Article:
Injustices When Seeking Justice

In the realm of seeking justice for survivors of emotional and psychological abuse, women often face significant injustices within the legal system. Despite the recognition of coercive control and narcissistic abuse as forms of intimate partner violence, many solicitors, police officers, and courts dismiss or trivialize these experiences due to a lack of understanding. The subtle and insidious nature of emotional abuse makes it difficult for survivors to articulate their experiences. When professionals are not trauma-informed or lack knowledge and where laws are unclear providing advice is difficult.

Solicitors may overlook or minimize the impact of emotional abuse, focusing instead on tangible evidence or physical harm. Police officers, trained to respond to more overt forms of violence, may fail to recognize the signs of coercive control. Or dismiss them as “just a relationship issue.” In courtrooms, survivors may struggle to convey the complexities of their experiences. This is further exacerbated by a lack of empathy and understanding from judges and legal professionals. As a result, women are often denied the justice and protection they deserve, perpetuating the cycle of abuse and trauma.

Gaps In The Law

The societal impact on women who are failed by the justice system, particularly in cases where non-married women lack protection under family law, is profound and far-reaching. In many countries, the legal system predominantly focuses on providing recourse for married couples. This leaves non-married partners vulnerable when relationships end. The absence of legal recognition and protection for non-married women means they often face significant barriers in asserting their rights. Women are unable to secure fair treatment.

Gaps in the law leave non-married women exposed to a myriad of challenges when a relationship dissolves. Without the safeguards afforded by family law, women are at risk of being left in precarious housing situations and financially insecure. In many cases, the unequal power dynamics within relationships exacerbate these vulnerabilities, with women often lacking financial autonomy or control over assets. When their names are not on the deeds of the home or other properties, non-married women may find themselves without any legal entitlement to a financial settlement or division of assets, leaving them without a safety net to rebuild their lives. This lack of legal protection not only perpetuates gender inequality but also reinforces systemic barriers that hinder women’s economic empowerment and independence.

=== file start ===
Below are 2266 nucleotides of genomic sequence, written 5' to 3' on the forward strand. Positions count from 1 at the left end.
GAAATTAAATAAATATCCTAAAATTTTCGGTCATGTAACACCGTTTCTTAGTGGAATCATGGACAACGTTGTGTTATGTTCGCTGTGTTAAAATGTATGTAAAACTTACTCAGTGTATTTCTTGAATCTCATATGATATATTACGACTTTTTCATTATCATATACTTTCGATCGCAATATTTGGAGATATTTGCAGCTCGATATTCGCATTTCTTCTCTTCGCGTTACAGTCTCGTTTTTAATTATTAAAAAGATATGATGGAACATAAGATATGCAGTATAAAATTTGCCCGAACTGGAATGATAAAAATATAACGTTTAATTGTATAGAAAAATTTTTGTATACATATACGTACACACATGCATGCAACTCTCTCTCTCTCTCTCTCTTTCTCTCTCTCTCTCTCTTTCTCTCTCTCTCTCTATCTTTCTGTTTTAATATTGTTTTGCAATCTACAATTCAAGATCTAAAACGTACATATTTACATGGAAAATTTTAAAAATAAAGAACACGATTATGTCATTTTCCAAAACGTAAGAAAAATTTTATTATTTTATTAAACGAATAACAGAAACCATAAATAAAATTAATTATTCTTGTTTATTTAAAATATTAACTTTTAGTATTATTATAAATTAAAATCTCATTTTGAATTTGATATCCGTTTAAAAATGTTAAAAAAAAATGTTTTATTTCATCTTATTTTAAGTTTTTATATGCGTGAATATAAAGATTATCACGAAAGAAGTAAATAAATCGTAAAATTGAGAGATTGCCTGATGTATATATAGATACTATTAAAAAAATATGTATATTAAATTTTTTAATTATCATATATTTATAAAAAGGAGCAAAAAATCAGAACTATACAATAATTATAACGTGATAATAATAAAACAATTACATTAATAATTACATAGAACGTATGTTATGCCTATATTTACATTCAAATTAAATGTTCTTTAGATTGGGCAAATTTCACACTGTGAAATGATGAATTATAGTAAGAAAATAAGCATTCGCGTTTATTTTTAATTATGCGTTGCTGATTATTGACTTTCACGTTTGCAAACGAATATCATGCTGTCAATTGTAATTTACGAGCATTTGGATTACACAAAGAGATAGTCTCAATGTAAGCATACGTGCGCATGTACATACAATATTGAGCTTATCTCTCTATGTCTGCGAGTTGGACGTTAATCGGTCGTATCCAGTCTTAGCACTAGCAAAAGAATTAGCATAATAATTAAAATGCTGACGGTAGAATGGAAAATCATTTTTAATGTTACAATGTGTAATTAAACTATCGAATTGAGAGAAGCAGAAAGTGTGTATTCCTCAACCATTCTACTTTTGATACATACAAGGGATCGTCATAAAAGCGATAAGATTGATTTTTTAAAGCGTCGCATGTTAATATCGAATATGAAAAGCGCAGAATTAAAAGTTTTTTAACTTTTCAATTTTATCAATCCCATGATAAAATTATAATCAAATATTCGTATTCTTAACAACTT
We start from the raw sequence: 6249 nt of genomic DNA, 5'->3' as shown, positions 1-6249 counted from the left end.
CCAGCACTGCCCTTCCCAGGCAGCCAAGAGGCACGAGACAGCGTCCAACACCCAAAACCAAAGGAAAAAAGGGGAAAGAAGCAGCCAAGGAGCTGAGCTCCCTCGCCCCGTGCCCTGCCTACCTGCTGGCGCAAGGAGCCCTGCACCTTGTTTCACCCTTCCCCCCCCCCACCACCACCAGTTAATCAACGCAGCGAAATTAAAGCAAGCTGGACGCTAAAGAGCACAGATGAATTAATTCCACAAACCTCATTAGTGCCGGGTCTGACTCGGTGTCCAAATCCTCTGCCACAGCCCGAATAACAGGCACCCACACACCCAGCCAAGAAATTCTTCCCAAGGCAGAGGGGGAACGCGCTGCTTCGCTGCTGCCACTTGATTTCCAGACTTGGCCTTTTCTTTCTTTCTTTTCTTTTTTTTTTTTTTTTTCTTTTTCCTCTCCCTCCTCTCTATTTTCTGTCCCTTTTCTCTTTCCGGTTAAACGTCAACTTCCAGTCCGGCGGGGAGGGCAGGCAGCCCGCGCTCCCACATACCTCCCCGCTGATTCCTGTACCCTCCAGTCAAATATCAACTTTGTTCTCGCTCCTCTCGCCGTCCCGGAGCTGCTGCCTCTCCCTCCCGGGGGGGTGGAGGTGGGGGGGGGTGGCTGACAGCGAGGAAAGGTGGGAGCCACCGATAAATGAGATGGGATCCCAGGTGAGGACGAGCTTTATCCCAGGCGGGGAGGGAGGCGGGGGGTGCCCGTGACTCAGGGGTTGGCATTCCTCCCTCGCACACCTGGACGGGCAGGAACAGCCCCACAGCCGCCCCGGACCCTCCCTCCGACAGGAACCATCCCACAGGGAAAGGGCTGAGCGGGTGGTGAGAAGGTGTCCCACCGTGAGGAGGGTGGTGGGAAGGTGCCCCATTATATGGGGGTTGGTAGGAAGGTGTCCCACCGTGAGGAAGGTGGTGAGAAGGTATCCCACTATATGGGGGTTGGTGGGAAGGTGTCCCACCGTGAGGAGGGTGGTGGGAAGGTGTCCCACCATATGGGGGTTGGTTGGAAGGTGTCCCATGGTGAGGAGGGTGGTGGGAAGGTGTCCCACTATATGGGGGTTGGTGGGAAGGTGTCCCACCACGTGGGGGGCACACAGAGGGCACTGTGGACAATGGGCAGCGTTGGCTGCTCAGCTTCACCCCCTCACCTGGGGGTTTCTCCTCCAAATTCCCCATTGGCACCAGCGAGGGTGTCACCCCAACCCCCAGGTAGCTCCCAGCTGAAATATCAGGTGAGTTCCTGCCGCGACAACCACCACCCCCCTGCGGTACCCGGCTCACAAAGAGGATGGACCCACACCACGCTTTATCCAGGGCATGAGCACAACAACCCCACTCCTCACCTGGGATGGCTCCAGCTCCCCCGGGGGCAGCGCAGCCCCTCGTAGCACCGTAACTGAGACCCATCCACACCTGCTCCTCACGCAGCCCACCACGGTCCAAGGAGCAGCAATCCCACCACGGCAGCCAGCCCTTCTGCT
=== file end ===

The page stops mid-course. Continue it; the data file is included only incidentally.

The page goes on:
When I self-published my story to raise awareness of hidden forms of abuse the UK was again debating the laws surrounding the consequences of living together. Later that year in November 2022 the House of Commons, Women and Equalities Committee published the Government Response to their second report  “The rights of cohabiting partners.” It was disappointing to see yet again that the recommendation to introduce a cohabitation law for England and Wales was rejected. The report made a recommendation for an opt-out cohabitation regime similar to the one proposed by the Law Commission in 2007.

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Revenge and justice are powerful forces that shape our responses to interpersonal conflicts and injustices. In cases of domestic abuse and betrayal, women are often victim blamed and silenced, making it difficult for them to seek justice for the harm they’ve endured. The narrative of the “woman scorned” further perpetuates stereotypes and undermines the validity of their experiences.

Injustice when seeking Justice. Women need support to report, in my experience, the legal advice received did not help me. The advice was conflicting, and trying to make difficult decisions while in a place of grief fear and emotional turmoil is not the best thing to do. Professionals need to educate themselves and understand how trauma impacts survivors. 

Gaps in the law. There needs to be a clear process at the end of a cohabiting relationship. The legal professionals need to consider acts of “coercive control” emotional and psychological abuse which can morph into post-separation abuse when a relationship ends. 

When we can distinguish between revenge and justice, we can challenge these harmful narratives and advocate for accountability and fairness. Supporting survivors, holding perpetrators accountable, and promoting gender equality are essential steps towards creating a society where justice prevails over revenge. It’s time to shift the focus from blaming victims to holding perpetrators accountable. Society needs to create a culture of empathy, respect, morality and equality.